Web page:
In Susan Cain’s book, it doesn’t really center on leadership, but it does outline how our culture permeates an extroverted ideal. It highlights what it means to be quiet, focusing on the inward, the opposite of extroversion—of not wanting to self promote, like how you like working on your own, yet you’re just as profound in impacting the world. This is really the book that opened my eyes and it made me feel at home and validated. 

The second book, The Highly Sensitive Person, doesn’t really focus on only introverts, but it goes along the same lines in validating what it means to be highly sensitive. HSP’s, for short, are primarily introverted. So if you’ve never heard of this, I’d encourage you to look at this. If you feel like you are highly sensitive. What this resource talks about is that it dives into what it feels like to feel overstimulated as a way of life and how to embrace those sensitivities rather than reject them or feeling like you don’t belong. So these two resources, I would say, along with anything by—she’s really popular, Brené Brown, I recommend because it gives you a lot of information about understanding yourself, but mostly it opens your eyes to know that you’re not alone and that you feel valued and validated.

Adriane Herrick Juarez:

Question #8:  Those sound like good ones. Thank you. Jennifer, in closing, what do libraries mean to you personally?  34:31 

Jennifer Blair:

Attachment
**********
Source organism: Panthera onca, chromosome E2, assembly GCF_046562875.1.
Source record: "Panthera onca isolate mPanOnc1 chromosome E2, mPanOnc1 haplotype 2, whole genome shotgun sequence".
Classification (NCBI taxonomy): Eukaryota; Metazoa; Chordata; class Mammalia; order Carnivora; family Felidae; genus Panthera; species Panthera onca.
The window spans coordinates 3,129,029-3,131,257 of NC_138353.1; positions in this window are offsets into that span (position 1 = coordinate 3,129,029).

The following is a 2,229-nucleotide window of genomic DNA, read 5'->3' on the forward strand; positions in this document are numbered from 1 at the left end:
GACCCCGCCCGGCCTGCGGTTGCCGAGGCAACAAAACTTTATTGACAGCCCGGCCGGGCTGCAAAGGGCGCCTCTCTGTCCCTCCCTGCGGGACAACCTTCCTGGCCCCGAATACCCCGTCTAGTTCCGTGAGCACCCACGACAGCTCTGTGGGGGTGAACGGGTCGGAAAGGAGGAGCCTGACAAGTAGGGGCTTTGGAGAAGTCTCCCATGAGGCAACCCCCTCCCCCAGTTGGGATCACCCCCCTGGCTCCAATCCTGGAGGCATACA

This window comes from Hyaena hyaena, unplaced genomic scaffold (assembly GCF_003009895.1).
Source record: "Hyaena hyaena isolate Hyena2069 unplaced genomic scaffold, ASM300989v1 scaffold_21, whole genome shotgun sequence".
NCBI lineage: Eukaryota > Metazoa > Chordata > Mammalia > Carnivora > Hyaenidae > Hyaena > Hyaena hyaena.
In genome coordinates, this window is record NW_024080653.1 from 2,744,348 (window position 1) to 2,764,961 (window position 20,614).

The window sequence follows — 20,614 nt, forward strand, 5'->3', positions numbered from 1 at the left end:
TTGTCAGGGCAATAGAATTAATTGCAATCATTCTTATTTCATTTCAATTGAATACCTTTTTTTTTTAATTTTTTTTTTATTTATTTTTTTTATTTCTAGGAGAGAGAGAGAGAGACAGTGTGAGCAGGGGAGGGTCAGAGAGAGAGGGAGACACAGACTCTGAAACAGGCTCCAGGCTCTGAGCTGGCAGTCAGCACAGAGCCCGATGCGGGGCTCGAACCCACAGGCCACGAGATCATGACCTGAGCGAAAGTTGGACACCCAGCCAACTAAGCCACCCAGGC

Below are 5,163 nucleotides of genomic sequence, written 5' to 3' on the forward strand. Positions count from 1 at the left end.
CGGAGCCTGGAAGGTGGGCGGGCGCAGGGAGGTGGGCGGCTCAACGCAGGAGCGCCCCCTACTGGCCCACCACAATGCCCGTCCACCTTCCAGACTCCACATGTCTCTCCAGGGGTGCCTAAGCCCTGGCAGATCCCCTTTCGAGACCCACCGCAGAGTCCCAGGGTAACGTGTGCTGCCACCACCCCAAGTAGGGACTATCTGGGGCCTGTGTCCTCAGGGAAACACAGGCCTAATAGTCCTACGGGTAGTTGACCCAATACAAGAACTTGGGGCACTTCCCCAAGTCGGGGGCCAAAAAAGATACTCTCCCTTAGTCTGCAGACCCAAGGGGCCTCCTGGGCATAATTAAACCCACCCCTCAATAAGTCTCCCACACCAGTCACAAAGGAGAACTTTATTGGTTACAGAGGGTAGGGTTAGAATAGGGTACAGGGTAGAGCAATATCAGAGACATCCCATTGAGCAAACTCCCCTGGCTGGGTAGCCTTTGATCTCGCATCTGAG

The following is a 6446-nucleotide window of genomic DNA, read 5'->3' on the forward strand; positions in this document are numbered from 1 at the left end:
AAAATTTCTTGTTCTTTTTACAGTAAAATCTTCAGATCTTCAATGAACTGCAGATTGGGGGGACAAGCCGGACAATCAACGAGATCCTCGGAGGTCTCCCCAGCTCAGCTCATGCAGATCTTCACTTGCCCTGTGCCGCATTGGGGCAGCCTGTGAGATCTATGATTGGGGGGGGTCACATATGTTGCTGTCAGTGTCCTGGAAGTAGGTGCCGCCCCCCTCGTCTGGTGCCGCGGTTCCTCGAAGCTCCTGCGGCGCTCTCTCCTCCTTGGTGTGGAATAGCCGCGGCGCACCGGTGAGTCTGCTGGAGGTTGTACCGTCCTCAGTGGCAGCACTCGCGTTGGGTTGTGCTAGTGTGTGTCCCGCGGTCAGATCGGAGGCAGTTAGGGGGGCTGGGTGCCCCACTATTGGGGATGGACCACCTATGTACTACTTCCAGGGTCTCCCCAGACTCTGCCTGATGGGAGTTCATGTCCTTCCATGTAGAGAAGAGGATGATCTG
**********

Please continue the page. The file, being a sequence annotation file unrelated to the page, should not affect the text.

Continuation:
Libraries are my world. Personally, before working in libraries, I felt like I didn’t belong. I felt very out of place. But I’ve always loved libraries and I started working in libraries a little bit later on, and when I discovered libraries, I really found my niche. I found like-minded people that were interested in the same things, similar demeanor, a lot of quiet, introverted people. And they—they just thought very similar to me, and so we get along really well, and I just feel like I’ve met my people, and I’ve met my emphasis. I’ve found the field that I absolutely love. So that’s what libraries mean to me.

Adriane Herrick Juarez:

Question #9:  It’s fantastic to find your people and your place in the world. I know libraries mean so much to all of us. This topic of quiet leadership is an important one in our field as there are many ways to lead. Quiet leadership can be a practice that brings forward many of our skills to best serve libraries. So I’m happy we’ve had this conversation. Thank you for sharing your information.  35:24 

Jennifer Blair:

Thank you so much. Again, I was so excited to be able to be invited to this podcast. I always hope that the information that I provide is at least validating, making you feel valued, but that you can also get some good information for yourself and others.

Adriane Herrick Juarez:

Definitely. So many people are going to benefit from this, Jennifer, thank you. 

Jennifer Blair:

Thank you so much.

Adriane Herrick Juarez:

You’ve been listening to Library Leadership podcast. This is Adriane Herrick Juarez. For more episodes, tune in to Library Leadership, where you can now subscribe to get episodes delivered right into your email inbox. Our producer is Nathan Sinclair Vineyard. Thanks for listening. We’ll see you next time. 

We would like to thank the Park City Library for their dedicated support of this show. The opinions expressed on this show are those of the speaker and do not necessarily reflect the views of Library Leadership podcast or our sponsors.